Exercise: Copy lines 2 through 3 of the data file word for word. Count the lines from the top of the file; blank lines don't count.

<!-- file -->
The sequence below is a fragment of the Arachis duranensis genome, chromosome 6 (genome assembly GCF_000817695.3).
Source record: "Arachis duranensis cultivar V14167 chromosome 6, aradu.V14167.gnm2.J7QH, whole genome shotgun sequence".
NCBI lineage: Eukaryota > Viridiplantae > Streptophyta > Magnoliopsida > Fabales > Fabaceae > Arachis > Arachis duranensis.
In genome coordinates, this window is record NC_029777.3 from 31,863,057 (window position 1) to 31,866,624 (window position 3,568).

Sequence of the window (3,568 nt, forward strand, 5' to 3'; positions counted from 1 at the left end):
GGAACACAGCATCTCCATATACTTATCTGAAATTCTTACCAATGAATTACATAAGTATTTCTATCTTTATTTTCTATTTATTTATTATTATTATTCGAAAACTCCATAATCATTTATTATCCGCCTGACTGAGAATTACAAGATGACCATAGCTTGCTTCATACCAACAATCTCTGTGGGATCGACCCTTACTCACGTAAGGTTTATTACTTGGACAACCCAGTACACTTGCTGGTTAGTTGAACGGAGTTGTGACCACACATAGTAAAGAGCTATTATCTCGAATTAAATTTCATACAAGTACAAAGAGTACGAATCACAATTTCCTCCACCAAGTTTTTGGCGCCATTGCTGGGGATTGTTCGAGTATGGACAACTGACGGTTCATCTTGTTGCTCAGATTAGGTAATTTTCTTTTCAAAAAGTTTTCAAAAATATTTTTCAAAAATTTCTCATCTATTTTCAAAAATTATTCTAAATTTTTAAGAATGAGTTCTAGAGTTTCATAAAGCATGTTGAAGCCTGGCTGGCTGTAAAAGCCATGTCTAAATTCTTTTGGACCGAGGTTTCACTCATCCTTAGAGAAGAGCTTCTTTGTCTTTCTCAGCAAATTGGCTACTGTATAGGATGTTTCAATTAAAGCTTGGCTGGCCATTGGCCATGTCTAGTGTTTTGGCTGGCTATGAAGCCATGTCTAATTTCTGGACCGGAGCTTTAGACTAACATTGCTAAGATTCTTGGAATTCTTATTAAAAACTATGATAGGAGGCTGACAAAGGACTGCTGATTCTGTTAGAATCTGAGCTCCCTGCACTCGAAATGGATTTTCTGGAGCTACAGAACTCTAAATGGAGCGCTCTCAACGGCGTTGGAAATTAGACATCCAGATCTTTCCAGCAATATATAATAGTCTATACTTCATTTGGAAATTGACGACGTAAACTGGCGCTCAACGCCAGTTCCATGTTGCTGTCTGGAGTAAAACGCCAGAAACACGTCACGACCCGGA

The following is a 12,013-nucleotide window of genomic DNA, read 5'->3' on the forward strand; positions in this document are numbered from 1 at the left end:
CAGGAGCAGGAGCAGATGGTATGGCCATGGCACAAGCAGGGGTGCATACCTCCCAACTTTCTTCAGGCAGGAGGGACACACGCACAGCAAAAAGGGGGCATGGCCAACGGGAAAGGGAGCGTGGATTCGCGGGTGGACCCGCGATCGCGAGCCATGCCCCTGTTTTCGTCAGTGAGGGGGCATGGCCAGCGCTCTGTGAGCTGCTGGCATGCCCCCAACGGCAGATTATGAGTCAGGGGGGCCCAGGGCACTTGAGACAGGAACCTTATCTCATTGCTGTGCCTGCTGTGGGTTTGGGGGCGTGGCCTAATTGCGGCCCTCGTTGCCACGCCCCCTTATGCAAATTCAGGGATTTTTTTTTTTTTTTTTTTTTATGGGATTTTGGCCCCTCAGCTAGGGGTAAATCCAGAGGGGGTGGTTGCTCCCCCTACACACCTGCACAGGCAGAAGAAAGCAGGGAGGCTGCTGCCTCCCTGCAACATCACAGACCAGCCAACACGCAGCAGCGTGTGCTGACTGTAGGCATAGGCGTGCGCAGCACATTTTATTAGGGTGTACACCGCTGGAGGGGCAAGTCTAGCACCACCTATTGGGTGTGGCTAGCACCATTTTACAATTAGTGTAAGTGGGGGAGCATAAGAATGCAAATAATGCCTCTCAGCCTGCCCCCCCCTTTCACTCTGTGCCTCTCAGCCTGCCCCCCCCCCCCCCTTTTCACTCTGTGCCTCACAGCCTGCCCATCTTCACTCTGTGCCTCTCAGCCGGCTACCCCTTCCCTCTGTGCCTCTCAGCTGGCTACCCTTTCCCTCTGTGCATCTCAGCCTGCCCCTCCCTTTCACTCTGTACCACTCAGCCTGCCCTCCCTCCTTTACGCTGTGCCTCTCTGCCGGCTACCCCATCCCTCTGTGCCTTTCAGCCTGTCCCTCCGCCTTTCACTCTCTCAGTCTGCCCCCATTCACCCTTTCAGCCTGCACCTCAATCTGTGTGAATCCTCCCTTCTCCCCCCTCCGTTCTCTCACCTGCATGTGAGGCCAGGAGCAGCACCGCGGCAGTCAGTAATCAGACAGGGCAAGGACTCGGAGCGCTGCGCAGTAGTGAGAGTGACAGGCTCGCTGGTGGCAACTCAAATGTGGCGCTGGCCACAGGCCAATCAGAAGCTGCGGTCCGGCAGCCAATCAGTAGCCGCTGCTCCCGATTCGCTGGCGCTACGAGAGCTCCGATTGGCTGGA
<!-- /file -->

Source record: "Arachis duranensis cultivar V14167 chromosome 6, aradu.V14167.gnm2.J7QH, whole genome shotgun sequence".
NCBI lineage: Eukaryota > Viridiplantae > Streptophyta > Magnoliopsida > Fabales > Fabaceae > Arachis > Arachis duranensis.